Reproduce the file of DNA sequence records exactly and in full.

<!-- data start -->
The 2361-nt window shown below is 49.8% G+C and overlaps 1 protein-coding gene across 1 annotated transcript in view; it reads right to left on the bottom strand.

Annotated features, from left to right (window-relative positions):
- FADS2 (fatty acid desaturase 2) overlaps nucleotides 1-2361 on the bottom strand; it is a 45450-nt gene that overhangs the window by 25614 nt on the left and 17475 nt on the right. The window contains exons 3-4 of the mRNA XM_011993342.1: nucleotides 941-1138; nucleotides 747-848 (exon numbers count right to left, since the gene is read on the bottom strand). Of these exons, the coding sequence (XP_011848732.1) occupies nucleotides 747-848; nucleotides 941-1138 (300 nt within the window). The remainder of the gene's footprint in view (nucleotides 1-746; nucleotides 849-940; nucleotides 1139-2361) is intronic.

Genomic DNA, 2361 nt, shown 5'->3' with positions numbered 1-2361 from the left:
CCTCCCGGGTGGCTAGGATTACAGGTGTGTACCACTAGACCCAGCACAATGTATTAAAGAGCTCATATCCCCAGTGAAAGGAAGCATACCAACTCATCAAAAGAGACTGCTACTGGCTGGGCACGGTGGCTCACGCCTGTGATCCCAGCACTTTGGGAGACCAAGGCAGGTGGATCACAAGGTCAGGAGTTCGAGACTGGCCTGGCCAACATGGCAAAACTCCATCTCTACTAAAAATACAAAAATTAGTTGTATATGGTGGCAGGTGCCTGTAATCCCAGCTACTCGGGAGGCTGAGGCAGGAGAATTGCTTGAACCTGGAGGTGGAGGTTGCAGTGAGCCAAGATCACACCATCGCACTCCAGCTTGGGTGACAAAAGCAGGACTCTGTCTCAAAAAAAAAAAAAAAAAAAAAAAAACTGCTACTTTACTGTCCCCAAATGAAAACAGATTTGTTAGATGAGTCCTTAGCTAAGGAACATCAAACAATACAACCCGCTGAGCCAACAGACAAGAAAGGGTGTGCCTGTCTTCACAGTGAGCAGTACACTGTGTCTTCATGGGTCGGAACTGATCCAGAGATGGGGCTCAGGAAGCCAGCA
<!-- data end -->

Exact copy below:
The 2361-nt window shown below is 49.8% G+C and overlaps 1 protein-coding gene across 1 annotated transcript in view; it reads right to left on the bottom strand.

Annotated features, from left to right (window-relative positions):
- FADS2 (fatty acid desaturase 2) overlaps nucleotides 1-2361 on the bottom strand; it is a 45450-nt gene that overhangs the window by 25614 nt on the left and 17475 nt on the right. The window contains exons 3-4 of the mRNA XM_011993342.1: nucleotides 941-1138; nucleotides 747-848 (exon numbers count right to left, since the gene is read on the bottom strand). Of these exons, the coding sequence (XP_011848732.1) occupies nucleotides 747-848; nucleotides 941-1138 (300 nt within the window). The remainder of the gene's footprint in view (nucleotides 1-746; nucleotides 849-940; nucleotides 1139-2361) is intronic.

Genomic DNA, 2361 nt, shown 5'->3' with positions numbered 1-2361 from the left:
CCTCCCGGGTGGCTAGGATTACAGGTGTGTACCACTAGACCCAGCACAATGTATTAAAGAGCTCATATCCCCAGTGAAAGGAAGCATACCAACTCATCAAAAGAGACTGCTACTGGCTGGGCACGGTGGCTCACGCCTGTGATCCCAGCACTTTGGGAGACCAAGGCAGGTGGATCACAAGGTCAGGAGTTCGAGACTGGCCTGGCCAACATGGCAAAACTCCATCTCTACTAAAAATACAAAAATTAGTTGTATATGGTGGCAGGTGCCTGTAATCCCAGCTACTCGGGAGGCTGAGGCAGGAGAATTGCTTGAACCTGGAGGTGGAGGTTGCAGTGAGCCAAGATCACACCATCGCACTCCAGCTTGGGTGACAAAAGCAGGACTCTGTCTCAAAAAAAAAAAAAAAAAAAAAAAAACTGCTACTTTACTGTCCCCAAATGAAAACAGATTTGTTAGATGAGTCCTTAGCTAAGGAACATCAAACAATACAACCCGCTGAGCCAACAGACAAGAAAGGGTGTGCCTGTCTTCACAGTGAGCAGTACACTGTGTCTTCATGGGTCGGAACTGATCCAGAGATGGGGCTCAGGAAGCCAGCA